<id name="id" column="id" type="long">
            <generator class="native" />
        </id>
        <property name="title" column="title" />
        <set name="tags" table="article_tag" lazy="false">
            <key column="articleid" />
            <many-to-many class="ca.sergiy.model.Tag" column="tagid" />
        </set>
    </class>
</hibernate-mapping>

#1. Find all articles that are tagged with any of tag1, tag2, ..., tagn

MySQL query to select all articles that have "Java" or "Hibernate" among their assigned tags:

SELECT DISTINCT a.*
FROM   `article` a
       INNER JOIN article_tag at
         ON at.articleid = a.id
       INNER JOIN tag t
         ON t.id = at.tagid
WHERE  t.name IN ("Java", "Hibernate")

Corresponding Hibernate HQL:

String[] tags = {"Java", "Hibernate"};
String hql = "select distinct a from Article a " +
                "join a.tags t " +
                "where t.name in (:tags)";
Query query = session.createQuery(hql);
query.setParameterList("tags", tags);
List<Article> articles = query.list();

This query will also work for a single tag (find all articles tagged with "Java")

#2. Find all articles that have no tags assigned

MySQL query:

SELECT   a.*
FROM     `article` a
         LEFT JOIN article_tag at
           ON at.articleid = a.id
GROUP BY a.id
HAVING   Count(at.tagid) = 0

Corresponding Hibernate HQL:

String hql = "select a from Article a " +
                "left join a.tags t " +
                "group by a " +
                "having count(t)=0";
Query query = session.createQuery(hql);
List<Article> articles = query.list();

Note that this query uses LEFT JOIN.

#3. Find all articles that are tagged with at least tag1, tag2, ..., tagn

MySQL query to select all articles that have at least both "Java" and "Hibernate" among their assigned tags:

SELECT a.*
FROM   article a
       INNER JOIN (SELECT   at.articleid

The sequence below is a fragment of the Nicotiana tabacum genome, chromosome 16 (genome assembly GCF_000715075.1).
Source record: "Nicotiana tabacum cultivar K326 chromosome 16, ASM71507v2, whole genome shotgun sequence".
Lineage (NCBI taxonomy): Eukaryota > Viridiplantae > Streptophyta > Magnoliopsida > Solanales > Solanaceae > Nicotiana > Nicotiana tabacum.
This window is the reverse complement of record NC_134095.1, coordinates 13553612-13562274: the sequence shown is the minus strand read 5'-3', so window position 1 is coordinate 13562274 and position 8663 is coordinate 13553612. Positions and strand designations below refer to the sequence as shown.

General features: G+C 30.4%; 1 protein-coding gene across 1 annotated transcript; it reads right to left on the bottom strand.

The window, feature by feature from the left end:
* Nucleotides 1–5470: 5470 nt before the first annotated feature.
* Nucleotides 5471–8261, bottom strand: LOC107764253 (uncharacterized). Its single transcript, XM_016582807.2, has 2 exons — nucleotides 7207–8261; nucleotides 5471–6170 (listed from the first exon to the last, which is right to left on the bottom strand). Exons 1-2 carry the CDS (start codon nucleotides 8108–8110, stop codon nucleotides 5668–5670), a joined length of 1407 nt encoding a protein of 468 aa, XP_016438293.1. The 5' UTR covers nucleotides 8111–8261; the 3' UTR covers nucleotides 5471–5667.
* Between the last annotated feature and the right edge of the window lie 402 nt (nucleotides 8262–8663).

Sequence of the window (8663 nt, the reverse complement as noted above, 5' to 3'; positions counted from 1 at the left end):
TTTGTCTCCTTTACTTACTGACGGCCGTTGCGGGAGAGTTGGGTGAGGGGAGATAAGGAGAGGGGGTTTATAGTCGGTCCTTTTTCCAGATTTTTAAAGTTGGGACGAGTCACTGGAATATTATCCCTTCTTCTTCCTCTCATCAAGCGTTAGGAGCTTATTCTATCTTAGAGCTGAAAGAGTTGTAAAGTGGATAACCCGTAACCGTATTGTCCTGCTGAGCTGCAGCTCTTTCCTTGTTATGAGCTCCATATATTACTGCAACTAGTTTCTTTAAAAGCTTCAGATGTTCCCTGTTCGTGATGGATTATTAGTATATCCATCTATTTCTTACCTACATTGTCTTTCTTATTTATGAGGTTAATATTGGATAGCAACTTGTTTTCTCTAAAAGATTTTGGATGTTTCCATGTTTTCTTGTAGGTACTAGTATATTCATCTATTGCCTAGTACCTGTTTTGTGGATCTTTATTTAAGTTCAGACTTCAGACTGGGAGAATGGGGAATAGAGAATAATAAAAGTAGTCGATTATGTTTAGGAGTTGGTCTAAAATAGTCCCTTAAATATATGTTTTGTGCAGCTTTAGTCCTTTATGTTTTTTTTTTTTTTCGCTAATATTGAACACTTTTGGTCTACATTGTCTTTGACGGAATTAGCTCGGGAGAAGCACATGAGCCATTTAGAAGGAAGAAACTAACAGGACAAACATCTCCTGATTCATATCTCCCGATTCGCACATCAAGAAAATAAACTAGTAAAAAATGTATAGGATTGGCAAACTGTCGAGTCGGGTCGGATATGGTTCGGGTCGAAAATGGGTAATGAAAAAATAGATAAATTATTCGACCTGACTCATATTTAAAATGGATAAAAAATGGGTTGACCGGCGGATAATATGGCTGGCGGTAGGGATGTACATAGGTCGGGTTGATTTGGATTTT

FROM     article_tag at
                            INNER JOIN article a
                              ON a.id = at.articleid
                            INNER JOIN tag t
                              ON t.id = at.tagid
                   WHERE    t.name IN ("Java","Hibernate")
                   GROUP BY at.articleid
                   HAVING   Count(at.articleid) = 2) aa
         ON a.id = aa.articleid

Hibernate HQL, looks much cleaner:

String[] tags = {"Java", "Hibernate"};
String hql = "select a from Article a " +
                "join a.tags t " +
                "where t.name in (:tags) " +
                "group by a " +
                "having count(t)=:tag_count";
Query query = session.createQuery(hql);
query.setParameterList("tags", tags);
query.setInteger("tag_count", tags.length);
List<Article> articles = query.list();

#4. Find all articles that are tagged with exactly tag1, tag2, ..., tagn

MySQL query to select all articles that are tagged with exactly "Java" and "Hibernate" tags (no other tags assigned):

SELECT a.*
FROM   article a
       INNER JOIN (SELECT   at.articleid
                   FROM     article_tag at
                   WHERE    at.articleid IN (SELECT   at2.articleid
                                             FROM     article_tag at2
                                                      INNER JOIN article a2
                                                        ON a2.id = at2.articleid
                                             GROUP BY at2.articleid
                                             HAVING   Count(at2.articleid) = 2)
                            AND at.tagid IN (SELECT id
                                             FROM   tag t
                                             WHERE  t.name IN ("Java","Hibernate"))
                   GROUP BY at.articleid
                   HAVING   Count(at.articleid) = 2) aa
         ON a.id = aa.articleid

Hibernate HQL:

String[] tags = {"Java", "Hibernate"};
String hql = "select a from Article a " +
                "join a.tags t " +
                "where t.name in (:tags) " +
                "and a.id in (" +
                    "select a2.id " +
                    "from Article a2 " +
                    "join a2.tags t2 " +
                    "group by a2 " +
                    "having count(t2)=:tag_count) " +
                "group by a " +
                "having count(t)=:tag_count";
Query query = session.createQuery(hql);
query.setParameterList("tags", tags);
query.setInteger("tag_count", tags.length);
List<Article> articles = query.list();

Basically it is query #3 with extra condition applied: total number of tags should be n.

Aug 21, 2009

Guide to Selecting Appropriate Map/Collection in Java

Java

Java API contains numerous Collection and Map implementations so it might be confusing to figure out which one to use. Here is a quick flowchart that might help with choosing from the most common implementations.

This cheat sheet doesn't include rarely used classes like WeakHashMap, LinkedList, etc. because they are designed for very specific or exotic tasks and shouldn't be chosen in 99% cases. Java Map/Collection Cheat Sheet

If you are interested in other built-in collection implementations, Alexander Zagniotov provided a detailed flowchart for many more collections in his article.

Aug 14, 2009